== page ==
Is your homeschooler interested in attending Stanford University? Fortunately, Stanford has a history of recognizing the benefits of homeschooling including its mix of unusual experiences and intellectual independence. As homeschoolers can complete their work so much quicker and efficiently than their conventionally-schooled counterparts, this allows students to do more with their time and further pursue their passions.
I reached out to Stanford admissions, and they gave me this insight: We are looking for “evidence of intellectual vitality, depth of commitment to academics as well as outside activities, and character traits that will contribute positively on our residential campus.”
Fortunately, Stanford has a history of recognizing the benefits of homeschooling including its mix of unusual experiences and intellectual independence.
Stanford takes into account three primary considerations when granting admission: 1) Test scores on the ACT or SAT; 2) Letters of recommendation; and 3) Academic record. Below is a link to Stanford’s homeschool admissions page.
Stanford Homeschool Admissions Page
Regarding academic record, Stanford is particularly interested in the homeschooler’s learning process. Here is an excerpt from their website:
We are interested in how you have gone about the learning process, not how many courses you have completed.
In particular, we would like to understand:
- how and why your family chose home schooling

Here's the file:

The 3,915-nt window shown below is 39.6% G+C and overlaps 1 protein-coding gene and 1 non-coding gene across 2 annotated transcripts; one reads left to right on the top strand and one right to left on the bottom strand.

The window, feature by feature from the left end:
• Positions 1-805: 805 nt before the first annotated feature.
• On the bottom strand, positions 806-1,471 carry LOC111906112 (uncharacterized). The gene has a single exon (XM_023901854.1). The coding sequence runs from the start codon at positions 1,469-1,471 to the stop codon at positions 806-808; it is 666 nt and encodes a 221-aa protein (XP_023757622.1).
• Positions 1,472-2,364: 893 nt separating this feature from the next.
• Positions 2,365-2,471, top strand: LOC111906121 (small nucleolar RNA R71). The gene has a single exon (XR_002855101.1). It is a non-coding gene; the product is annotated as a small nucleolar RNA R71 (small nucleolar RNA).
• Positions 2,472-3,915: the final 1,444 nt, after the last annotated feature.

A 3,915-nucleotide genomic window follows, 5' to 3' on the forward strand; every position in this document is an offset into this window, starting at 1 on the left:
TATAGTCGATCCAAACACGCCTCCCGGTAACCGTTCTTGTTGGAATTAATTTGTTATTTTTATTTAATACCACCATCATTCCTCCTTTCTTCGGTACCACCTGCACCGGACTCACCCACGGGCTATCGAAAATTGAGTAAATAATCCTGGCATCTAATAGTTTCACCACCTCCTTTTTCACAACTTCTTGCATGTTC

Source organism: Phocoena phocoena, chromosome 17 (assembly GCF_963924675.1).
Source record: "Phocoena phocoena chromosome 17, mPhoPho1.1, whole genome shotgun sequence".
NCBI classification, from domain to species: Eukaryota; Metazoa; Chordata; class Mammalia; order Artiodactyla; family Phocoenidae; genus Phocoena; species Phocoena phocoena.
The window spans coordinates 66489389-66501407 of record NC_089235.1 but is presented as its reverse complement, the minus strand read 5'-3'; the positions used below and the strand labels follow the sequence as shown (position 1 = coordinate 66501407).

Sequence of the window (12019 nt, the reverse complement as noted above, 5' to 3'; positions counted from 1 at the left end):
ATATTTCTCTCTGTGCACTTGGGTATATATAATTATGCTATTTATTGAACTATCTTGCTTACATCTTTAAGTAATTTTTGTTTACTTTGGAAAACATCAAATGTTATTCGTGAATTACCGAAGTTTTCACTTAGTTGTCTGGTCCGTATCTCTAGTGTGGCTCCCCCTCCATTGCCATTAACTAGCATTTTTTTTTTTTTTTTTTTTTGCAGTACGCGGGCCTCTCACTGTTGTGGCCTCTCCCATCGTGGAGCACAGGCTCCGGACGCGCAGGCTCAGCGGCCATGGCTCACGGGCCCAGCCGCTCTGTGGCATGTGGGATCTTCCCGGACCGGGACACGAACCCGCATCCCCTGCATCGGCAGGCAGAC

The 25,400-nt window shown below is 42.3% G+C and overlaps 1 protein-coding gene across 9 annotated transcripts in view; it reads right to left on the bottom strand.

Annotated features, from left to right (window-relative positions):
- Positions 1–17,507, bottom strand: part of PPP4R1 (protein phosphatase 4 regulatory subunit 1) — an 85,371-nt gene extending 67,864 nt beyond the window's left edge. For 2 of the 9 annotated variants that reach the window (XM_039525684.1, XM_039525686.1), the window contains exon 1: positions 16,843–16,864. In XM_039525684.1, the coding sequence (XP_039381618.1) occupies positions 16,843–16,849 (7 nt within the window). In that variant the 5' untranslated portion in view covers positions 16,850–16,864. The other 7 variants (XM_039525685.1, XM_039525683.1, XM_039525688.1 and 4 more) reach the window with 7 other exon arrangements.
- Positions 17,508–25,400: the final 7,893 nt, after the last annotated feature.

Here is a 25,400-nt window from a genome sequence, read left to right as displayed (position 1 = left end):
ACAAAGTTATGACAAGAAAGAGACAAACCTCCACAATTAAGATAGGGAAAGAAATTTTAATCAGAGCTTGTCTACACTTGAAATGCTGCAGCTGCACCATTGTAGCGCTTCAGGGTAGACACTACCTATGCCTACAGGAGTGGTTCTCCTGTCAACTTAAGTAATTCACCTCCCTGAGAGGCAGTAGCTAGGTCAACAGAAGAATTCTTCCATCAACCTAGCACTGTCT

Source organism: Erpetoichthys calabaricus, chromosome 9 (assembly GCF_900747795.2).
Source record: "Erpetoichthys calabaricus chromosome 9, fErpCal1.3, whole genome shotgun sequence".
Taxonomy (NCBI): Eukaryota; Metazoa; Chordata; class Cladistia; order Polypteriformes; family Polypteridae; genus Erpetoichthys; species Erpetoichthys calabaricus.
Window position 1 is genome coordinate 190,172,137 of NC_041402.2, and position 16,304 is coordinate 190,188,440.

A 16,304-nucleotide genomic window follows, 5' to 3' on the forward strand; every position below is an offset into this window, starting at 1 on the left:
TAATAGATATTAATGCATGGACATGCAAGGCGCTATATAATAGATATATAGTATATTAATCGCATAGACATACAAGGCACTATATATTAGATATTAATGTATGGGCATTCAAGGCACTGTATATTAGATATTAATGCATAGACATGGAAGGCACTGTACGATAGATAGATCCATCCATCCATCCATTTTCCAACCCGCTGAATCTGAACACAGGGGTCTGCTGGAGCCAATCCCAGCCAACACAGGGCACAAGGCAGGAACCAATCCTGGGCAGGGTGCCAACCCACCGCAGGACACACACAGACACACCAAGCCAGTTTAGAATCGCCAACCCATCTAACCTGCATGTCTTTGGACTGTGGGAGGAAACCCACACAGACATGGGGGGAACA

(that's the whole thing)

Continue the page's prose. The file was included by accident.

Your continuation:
- how your learning process was organized
- what benefits accrued
- what, if any, choices you had to make to accomplish this type of education
This is the first in a series about college admissions for homeschoolers. We will look at a variety of options from admission into top-tier universities to getting credit at junior colleges in high school and transferring into four-year universities. To receive future posts, you can sign up to follow The Contemporary Homeschooler via email by clicking on the Follow button.
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This book, The Brainy Bunch: The Harding Family’s Method to College Ready by Age Twelve, was a very informative read about a family who sent 6 of their children to college by 12. While I am in no rush to get my kids to college at 12, it certainly gave me a lot to consider as well as taught me about some affordable and efficient ways to earn college credit.
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